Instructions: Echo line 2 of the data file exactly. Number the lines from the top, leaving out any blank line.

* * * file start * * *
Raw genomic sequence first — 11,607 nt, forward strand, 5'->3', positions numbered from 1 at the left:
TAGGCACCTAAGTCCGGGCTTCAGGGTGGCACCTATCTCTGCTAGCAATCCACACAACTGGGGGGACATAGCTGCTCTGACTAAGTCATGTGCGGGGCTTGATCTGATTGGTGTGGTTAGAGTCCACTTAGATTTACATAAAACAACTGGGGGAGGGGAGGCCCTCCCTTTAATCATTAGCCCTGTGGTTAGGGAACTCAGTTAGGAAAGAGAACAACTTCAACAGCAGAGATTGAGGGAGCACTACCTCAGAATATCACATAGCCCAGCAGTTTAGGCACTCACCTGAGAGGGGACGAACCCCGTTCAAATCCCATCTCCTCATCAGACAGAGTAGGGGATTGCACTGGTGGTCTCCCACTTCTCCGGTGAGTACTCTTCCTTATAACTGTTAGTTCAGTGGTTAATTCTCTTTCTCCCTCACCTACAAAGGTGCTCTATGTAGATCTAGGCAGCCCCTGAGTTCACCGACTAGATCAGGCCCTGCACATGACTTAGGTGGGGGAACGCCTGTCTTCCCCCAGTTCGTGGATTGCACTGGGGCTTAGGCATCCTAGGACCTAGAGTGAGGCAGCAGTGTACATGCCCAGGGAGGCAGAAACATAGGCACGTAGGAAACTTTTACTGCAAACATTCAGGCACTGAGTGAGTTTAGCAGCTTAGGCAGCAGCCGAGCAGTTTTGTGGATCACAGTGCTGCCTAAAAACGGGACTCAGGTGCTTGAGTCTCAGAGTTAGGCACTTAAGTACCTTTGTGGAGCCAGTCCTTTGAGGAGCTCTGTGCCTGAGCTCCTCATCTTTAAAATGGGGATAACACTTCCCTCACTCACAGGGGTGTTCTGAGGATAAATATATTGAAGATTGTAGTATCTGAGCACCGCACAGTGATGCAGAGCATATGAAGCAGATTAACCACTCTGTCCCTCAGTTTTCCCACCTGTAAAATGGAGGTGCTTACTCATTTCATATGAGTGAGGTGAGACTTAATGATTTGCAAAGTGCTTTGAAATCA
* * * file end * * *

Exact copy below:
TAGGCACCTAAGTCCGGGCTTCAGGGTGGCACCTATCTCTGCTAGCAATCCACACAACTGGGGGGACATAGCTGCTCTGACTAAGTCATGTGCGGGGCTTGATCTGATTGGTGTGGTTAGAGTCCACTTAGATTTACATAAAACAACTGGGGGAGGGGAGGCCCTCCCTTTAATCATTAGCCCTGTGGTTAGGGAACTCAGTTAGGAAAGAGAACAACTTCAACAGCAGAGATTGAGGGAGCACTACCTCAGAATATCACATAGCCCAGCAGTTTAGGCACTCACCTGAGAGGGGACGAACCCCGTTCAAATCCCATCTCCTCATCAGACAGAGTAGGGGATTGCACTGGTGGTCTCCCACTTCTCCGGTGAGTACTCTTCCTTATAACTGTTAGTTCAGTGGTTAATTCTCTTTCTCCCTCACCTACAAAGGTGCTCTATGTAGATCTAGGCAGCCCCTGAGTTCACCGACTAGATCAGGCCCTGCACATGACTTAGGTGGGGGAACGCCTGTCTTCCCCCAGTTCGTGGATTGCACTGGGGCTTAGGCATCCTAGGACCTAGAGTGAGGCAGCAGTGTACATGCCCAGGGAGGCAGAAACATAGGCACGTAGGAAACTTTTACTGCAAACATTCAGGCACTGAGTGAGTTTAGCAGCTTAGGCAGCAGCCGAGCAGTTTTGTGGATCACAGTGCTGCCTAAAAACGGGACTCAGGTGCTTGAGTCTCAGAGTTAGGCACTTAAGTACCTTTGTGGAGCCAGTCCTTTGAGGAGCTCTGTGCCTGAGCTCCTCATCTTTAAAATGGGGATAACACTTCCCTCACTCACAGGGGTGTTCTGAGGATAAATATATTGAAGATTGTAGTATCTGAGCACCGCACAGTGATGCAGAGCATATGAAGCAGATTAACCACTCTGTCCCTCAGTTTTCCCACCTGTAAAATGGAGGTGCTTACTCATTTCATATGAGTGAGGTGAGACTTAATGATTTGCAAAGTGCTTTGAAATCA